F. C. Strick & Co.; 1896; W. Gray & Co.; 2,134 tons; 290X 42-2×19-2; 218 n.h.p.; triple-expansion engines. The British cargo ship Laristan sank after a collision with the s.s. Crimea off Dover on October 22nd, 1899, while on a voyage from Bona to Rotterdam carrying a cargo of iron ore.
The site of this wreck was effectively unknown until a sweep found it and its very close neighbour the Denbighshire in 1961. The wreck has been identified by its bell. It’s original position was reported off the South Goodwin’s, but is in closer proximity to the Varne Bank, just on the edge of the shipping lanes.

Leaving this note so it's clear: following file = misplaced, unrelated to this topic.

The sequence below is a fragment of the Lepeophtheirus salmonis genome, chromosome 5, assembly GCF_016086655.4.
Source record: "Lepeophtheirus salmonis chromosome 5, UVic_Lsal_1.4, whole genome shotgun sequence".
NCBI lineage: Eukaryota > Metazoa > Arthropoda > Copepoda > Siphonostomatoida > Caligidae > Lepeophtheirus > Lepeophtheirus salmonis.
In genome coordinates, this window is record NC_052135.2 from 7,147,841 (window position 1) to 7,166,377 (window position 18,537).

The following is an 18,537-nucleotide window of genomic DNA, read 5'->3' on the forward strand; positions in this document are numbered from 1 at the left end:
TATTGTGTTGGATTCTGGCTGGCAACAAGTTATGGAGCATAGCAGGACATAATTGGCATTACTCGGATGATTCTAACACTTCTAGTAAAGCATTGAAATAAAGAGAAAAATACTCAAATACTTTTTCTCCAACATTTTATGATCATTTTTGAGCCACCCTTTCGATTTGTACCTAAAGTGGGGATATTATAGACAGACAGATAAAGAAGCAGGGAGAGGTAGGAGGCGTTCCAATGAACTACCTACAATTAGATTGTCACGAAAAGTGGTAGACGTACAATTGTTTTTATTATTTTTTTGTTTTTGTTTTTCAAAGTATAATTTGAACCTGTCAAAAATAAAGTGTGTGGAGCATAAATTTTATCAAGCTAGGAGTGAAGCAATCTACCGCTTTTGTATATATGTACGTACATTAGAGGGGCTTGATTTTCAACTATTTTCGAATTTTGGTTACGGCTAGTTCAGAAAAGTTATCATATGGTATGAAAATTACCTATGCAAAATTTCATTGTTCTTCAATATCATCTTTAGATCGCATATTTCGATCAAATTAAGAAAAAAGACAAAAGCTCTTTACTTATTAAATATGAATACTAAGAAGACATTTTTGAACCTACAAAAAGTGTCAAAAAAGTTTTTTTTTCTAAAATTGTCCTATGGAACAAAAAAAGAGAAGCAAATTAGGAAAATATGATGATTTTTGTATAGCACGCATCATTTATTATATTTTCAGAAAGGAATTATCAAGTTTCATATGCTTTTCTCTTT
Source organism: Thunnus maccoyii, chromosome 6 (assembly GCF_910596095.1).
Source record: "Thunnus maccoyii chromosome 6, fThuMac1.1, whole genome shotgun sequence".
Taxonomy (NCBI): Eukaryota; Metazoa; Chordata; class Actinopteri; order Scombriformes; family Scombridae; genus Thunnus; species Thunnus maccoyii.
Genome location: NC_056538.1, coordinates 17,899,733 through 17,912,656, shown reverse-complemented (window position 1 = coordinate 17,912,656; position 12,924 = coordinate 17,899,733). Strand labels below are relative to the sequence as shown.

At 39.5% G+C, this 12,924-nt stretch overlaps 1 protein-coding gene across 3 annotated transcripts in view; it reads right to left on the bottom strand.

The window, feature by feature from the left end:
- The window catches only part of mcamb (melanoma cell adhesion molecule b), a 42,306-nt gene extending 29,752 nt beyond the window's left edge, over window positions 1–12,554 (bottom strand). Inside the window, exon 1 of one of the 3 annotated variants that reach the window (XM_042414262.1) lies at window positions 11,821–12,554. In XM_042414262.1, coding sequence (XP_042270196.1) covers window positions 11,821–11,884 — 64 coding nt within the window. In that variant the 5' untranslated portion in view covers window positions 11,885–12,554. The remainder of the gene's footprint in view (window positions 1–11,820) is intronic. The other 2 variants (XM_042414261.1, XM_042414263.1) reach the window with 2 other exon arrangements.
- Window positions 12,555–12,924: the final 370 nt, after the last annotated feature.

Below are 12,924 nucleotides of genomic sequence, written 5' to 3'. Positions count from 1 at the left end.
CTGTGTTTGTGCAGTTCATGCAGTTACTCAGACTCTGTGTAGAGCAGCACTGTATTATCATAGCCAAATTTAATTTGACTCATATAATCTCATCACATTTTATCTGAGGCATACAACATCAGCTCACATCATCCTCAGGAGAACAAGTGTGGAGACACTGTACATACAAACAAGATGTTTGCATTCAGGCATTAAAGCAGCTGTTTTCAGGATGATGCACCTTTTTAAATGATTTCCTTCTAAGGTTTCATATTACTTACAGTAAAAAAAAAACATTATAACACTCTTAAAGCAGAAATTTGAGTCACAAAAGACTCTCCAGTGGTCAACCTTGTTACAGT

Diving: This is a big steel wreck lying in a max depth of 31m and standing up to 12m proud. Many of the plates have collapsed and it’s quite easy to have a look into this impressive wreck. The Sailing Schooner Denbighshire lies parallel with and just next to this site (about 10m away) and there is also a barge connecting the two.